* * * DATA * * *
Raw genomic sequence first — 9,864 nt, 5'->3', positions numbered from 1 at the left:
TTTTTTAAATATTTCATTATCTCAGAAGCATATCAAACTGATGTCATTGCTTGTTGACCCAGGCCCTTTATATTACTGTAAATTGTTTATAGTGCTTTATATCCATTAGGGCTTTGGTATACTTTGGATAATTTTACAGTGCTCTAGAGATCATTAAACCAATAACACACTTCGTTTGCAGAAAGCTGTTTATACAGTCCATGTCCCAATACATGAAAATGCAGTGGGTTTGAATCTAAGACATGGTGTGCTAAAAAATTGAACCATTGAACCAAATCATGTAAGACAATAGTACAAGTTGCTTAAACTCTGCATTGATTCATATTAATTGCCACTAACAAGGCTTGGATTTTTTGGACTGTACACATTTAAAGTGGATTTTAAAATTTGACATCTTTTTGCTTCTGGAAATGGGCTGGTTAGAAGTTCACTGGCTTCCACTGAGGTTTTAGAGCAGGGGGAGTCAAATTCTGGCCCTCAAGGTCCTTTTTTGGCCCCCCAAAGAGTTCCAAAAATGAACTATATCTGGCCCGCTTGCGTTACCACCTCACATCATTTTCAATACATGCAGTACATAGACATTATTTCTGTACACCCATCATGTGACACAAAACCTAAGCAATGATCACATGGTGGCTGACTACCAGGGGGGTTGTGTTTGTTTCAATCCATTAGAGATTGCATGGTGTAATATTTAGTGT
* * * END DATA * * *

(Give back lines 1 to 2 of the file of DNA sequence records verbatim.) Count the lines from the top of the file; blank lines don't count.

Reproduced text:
Raw genomic sequence first — 9,864 nt, 5'->3', positions numbered from 1 at the left:
TTTTTTAAATATTTCATTATCTCAGAAGCATATCAAACTGATGTCATTGCTTGTTGACCCAGGCCCTTTATATTACTGTAAATTGTTTATAGTGCTTTATATCCATTAGGGCTTTGGTATACTTTGGATAATTTTACAGTGCTCTAGAGATCATTAAACCAATAACACACTTCGTTTGCAGAAAGCTGTTTATACAGTCCATGTCCCAATACATGAAAATGCAGTGGGTTTGAATCTAAGACATGGTGTGCTAAAAAATTGAACCATTGAACCAAATCATGTAAGACAATAGTACAAGTTGCTTAAACTCTGCATTGATTCATATTAATTGCCACTAACAAGGCTTGGATTTTTTGGACTGTACACATTTAAAGTGGATTTTAAAATTTGACATCTTTTTGCTTCTGGAAATGGGCTGGTTAGAAGTTCACTGGCTTCCACTGAGGTTTTAGAGCAGGGGGAGTCAAATTCTGGCCCTCAAGGTCCTTTTTTGGCCCCCCAAAGAGTTCCAAAAATGAACTATATCTGGCCCGCTTGCGTTACCACCTCACATCATTTTCAATACATGCAGTACATAGACATTATTTCTGTACACCCATCATGTGACACAAAACCTAAGCAATGATCACATGGTGGCTGACTACCAGGGGGGTTGTGTTTGTTTCAATCCATTAGAGATTGCATGGTGTAATATTTAGTGT